Last Updated: 2010-12-10 16:32:05 -0400 (Reuters Health)
By Bill Berkrot
NEW YORK (Reuters) - Amgen Inc's new osteoporosis drug denosumab delayed fractures and other bone problems in patients with advanced breast cancer five months longer than Novartis AG's Zometa, according to data from a large clinical trial.
The data were longer term follow-up results from a study in which the Amgen drug proved better by 18 percent at delaying the time for first fracture or other skeletal-related event and 22 percent better in time to first and subsequent event in women whose breast cancer had spread to the bone.
Denosumab last month won U.S. approval to be sold under the brand name Xgeva for reducing the risk of skeletal-related events in patients whose solid tumor cancers had spread to the bone. It is sold under the name Prolia as a treatment for osteoporosis.
In this extension of the previously reported study, patients on the Amgen drug on average went 32.4 months before experiencing a first skeletal related event. That compared with 27.4 months for those who received Zometa, which is known chemically as zoledronic acid.
"The findings confirm what we saw in the primary analysis. Xgeva continues to be superior in terms of efficacy," Roy Baynes, Amgen's vice president of global development and therapeutic head of hematology and oncology, said in a telephone interview.
"They reinforce the efficacy; they reinforce the superiority and they continue to show a very similar safety profile" to Zometa, said Baynes, adding that the Novartis drug had been considered the gold standard of care.
Skeletal-related events in the trial were defined as fractures, need for radiation or surgery to the bone or spinal cord compression.
"The average life expectancy of patients with metastatic breast cancer is approximately 2.5 years, so if you can prolong the time without a skeletal-related event by five months you are substantially benefiting the patient," Dr Alison Stopeck, the study's lead investigator who presented the data at the San Antonio Breast Cancer Symposium on Friday, said in a statement.
Overall survival and disease progression was similar in patients in both treatment groups.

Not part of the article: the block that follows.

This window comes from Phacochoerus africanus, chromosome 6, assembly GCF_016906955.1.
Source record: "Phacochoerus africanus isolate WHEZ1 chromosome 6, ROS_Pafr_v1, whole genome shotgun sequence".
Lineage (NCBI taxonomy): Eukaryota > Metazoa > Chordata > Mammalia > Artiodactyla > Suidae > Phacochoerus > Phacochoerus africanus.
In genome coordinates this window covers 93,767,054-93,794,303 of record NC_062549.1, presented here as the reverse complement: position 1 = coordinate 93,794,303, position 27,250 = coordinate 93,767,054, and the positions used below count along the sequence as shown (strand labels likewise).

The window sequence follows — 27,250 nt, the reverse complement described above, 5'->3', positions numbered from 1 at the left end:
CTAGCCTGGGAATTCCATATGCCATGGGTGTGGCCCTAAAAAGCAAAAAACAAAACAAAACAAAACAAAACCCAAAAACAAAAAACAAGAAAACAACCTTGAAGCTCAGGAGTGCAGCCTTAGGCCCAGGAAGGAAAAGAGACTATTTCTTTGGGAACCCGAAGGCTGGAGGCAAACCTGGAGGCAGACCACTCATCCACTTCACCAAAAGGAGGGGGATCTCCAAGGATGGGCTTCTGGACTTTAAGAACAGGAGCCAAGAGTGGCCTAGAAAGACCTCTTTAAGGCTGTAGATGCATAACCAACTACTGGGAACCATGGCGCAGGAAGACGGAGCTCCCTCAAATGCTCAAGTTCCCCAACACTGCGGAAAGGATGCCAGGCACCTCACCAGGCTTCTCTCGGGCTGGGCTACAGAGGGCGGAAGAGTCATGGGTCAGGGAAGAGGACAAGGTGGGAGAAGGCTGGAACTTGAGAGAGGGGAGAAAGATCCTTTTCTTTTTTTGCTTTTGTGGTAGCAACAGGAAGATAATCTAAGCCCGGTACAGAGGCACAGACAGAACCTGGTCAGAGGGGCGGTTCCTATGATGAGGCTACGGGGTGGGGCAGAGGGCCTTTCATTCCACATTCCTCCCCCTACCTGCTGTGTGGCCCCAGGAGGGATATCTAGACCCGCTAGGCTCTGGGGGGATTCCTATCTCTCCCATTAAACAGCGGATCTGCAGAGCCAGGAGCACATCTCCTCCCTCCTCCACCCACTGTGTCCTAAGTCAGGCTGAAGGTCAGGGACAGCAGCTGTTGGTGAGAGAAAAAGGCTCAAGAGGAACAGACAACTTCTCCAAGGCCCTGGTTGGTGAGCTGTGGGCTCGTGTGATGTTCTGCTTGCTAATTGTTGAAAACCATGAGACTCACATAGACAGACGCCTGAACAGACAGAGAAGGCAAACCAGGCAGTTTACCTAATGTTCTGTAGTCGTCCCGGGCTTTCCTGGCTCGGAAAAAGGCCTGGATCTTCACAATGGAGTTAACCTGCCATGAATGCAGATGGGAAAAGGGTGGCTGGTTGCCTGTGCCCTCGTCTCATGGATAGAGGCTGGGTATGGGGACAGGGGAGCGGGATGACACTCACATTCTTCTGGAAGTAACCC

Subjects in the 2,046-patient study received either a 120-milligram injection of denosumab or a 4 mg intravenous infusion of Zometa every four weeks. Both drugs, while from different classes of medicines, work by inhibiting the cells that break down bone cells called osteoclasts.
Once the study's full results became available and the Amgen drug was confirmed as clearly superior, Zometa patients in the trial were switched over to Xgeva, Amgen said.
The rate of side effects was 96.2 percent for denosumab patients and 97.4 percent for those on Zometa, which is not unusual for advanced cancer patients on chemotherapy and other medicines, such as hormone treatments.
There was a slightly higher incidence of osteonecrosis of the jaw with denosumab patients - 2.5 percent versus 1.8 percent on Zometa - but the difference was deemed to be not statistically significant.
Osteonecrosis of the jaw is a potentially serious side effect in which the jaw bone essentially dies due to lack of blood flow. But about 40 percent of the patients with osteonecrosis improved.
"For the most part it was manageable and tolerable," Baynes said.
Denosumab, or Xgeva, has other advantages in addition to the more convenient method of administration. It does not cause the flu-like symptoms sometimes associated with the Novartis drug and it does not need to be dosed according to a patient's kidney function as Zometa does.
"We now have an alternative to zoledronic acid that is more convenient, less toxic and more effective for patients with bone metastases," Stopeck said.
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